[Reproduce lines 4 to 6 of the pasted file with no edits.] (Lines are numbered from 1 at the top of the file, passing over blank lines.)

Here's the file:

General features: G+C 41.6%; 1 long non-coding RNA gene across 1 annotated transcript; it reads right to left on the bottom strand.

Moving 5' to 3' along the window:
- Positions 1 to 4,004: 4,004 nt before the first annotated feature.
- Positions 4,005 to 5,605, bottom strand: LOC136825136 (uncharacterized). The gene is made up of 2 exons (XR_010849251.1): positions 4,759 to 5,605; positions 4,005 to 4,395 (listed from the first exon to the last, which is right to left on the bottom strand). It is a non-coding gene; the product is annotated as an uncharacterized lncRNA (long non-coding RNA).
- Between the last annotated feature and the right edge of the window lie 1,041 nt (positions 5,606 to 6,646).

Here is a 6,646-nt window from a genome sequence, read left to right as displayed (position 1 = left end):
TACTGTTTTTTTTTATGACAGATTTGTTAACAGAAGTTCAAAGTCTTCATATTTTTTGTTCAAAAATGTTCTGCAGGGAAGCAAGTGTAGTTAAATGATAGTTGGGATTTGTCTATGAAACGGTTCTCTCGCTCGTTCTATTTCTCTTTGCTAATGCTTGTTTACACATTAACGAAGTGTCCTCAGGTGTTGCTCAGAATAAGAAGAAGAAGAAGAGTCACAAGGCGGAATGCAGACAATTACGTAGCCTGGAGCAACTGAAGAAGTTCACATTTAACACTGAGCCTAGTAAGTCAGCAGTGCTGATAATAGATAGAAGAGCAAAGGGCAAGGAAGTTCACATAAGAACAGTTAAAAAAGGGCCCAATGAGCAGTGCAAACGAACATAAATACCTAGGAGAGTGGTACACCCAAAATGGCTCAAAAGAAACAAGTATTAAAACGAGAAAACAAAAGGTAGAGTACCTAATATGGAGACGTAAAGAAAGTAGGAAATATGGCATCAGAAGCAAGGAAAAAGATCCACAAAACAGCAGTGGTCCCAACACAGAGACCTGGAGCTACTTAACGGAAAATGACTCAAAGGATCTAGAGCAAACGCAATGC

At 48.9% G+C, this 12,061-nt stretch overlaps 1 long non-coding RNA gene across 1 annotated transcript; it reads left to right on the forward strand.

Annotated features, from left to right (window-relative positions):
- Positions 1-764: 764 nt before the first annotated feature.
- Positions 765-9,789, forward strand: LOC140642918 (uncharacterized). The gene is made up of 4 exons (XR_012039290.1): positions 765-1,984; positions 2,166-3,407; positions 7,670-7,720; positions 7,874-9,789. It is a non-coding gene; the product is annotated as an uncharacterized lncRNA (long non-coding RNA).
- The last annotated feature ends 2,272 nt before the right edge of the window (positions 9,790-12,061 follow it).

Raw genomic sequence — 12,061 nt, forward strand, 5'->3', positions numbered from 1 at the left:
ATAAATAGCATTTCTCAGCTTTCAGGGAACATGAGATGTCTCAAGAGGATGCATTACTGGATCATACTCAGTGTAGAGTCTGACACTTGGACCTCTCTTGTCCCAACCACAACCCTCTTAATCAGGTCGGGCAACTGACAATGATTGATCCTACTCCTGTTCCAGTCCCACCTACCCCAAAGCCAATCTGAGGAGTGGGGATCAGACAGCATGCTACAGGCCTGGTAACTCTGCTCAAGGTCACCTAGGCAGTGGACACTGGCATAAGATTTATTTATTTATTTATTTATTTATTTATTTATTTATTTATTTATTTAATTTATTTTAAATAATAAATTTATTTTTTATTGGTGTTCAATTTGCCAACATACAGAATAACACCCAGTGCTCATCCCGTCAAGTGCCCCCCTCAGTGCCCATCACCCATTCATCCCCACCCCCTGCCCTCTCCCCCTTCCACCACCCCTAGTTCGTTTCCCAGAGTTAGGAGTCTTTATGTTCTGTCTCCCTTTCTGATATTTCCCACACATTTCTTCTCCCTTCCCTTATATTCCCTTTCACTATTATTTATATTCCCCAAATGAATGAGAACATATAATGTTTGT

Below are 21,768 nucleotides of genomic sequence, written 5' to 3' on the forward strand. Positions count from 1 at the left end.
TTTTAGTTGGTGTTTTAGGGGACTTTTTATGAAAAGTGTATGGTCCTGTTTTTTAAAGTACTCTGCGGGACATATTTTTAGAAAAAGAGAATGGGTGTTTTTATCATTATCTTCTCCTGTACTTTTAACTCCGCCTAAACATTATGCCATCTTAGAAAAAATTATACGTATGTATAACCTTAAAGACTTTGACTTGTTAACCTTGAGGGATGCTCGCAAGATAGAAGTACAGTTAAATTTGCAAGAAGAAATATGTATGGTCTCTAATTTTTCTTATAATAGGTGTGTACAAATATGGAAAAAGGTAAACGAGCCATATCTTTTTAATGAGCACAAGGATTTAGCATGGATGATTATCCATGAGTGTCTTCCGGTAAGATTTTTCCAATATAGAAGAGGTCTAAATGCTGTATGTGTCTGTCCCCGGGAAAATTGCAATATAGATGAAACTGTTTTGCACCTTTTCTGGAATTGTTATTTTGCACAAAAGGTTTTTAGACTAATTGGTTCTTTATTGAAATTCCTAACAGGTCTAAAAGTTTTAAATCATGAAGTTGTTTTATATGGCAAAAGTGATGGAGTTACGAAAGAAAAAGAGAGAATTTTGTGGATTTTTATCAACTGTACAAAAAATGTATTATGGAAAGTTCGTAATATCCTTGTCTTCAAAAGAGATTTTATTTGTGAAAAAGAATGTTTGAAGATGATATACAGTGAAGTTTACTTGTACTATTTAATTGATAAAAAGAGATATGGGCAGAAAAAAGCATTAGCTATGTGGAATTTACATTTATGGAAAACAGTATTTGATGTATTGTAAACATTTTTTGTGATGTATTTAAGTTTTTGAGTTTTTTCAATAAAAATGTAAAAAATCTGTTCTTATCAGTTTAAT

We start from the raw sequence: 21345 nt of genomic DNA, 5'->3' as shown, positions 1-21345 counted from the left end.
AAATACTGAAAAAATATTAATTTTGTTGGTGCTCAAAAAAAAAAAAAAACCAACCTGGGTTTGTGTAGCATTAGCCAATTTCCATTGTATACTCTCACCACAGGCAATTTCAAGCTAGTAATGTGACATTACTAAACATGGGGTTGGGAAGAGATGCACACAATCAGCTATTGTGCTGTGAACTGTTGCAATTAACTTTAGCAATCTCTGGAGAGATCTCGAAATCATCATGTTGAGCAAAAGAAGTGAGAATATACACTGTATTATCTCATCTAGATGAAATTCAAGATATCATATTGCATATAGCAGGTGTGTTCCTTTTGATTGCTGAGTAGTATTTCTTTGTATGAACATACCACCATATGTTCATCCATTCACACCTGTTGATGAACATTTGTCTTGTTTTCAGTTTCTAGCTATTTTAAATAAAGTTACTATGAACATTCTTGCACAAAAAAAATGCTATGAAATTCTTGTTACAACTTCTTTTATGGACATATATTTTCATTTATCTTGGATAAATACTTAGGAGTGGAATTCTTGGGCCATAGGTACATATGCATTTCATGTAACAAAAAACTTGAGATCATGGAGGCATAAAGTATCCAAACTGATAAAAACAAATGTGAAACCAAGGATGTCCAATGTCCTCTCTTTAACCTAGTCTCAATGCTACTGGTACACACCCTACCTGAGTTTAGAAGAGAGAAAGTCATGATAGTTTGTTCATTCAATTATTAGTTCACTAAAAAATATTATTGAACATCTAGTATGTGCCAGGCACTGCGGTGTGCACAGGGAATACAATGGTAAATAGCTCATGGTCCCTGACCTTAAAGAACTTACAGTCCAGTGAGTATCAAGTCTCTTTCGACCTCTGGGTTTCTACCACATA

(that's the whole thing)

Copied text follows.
- Positions 4,005 to 5,605, bottom strand: LOC136825136 (uncharacterized). The gene is made up of 2 exons (XR_010849251.1): positions 4,759 to 5,605; positions 4,005 to 4,395 (listed from the first exon to the last, which is right to left on the bottom strand). It is a non-coding gene; the product is annotated as an uncharacterized lncRNA (long non-coding RNA).
- Between the last annotated feature and the right edge of the window lie 1,041 nt (positions 5,606 to 6,646).

Here is a 6,646-nt window from a genome sequence, read left to right as displayed (position 1 = left end):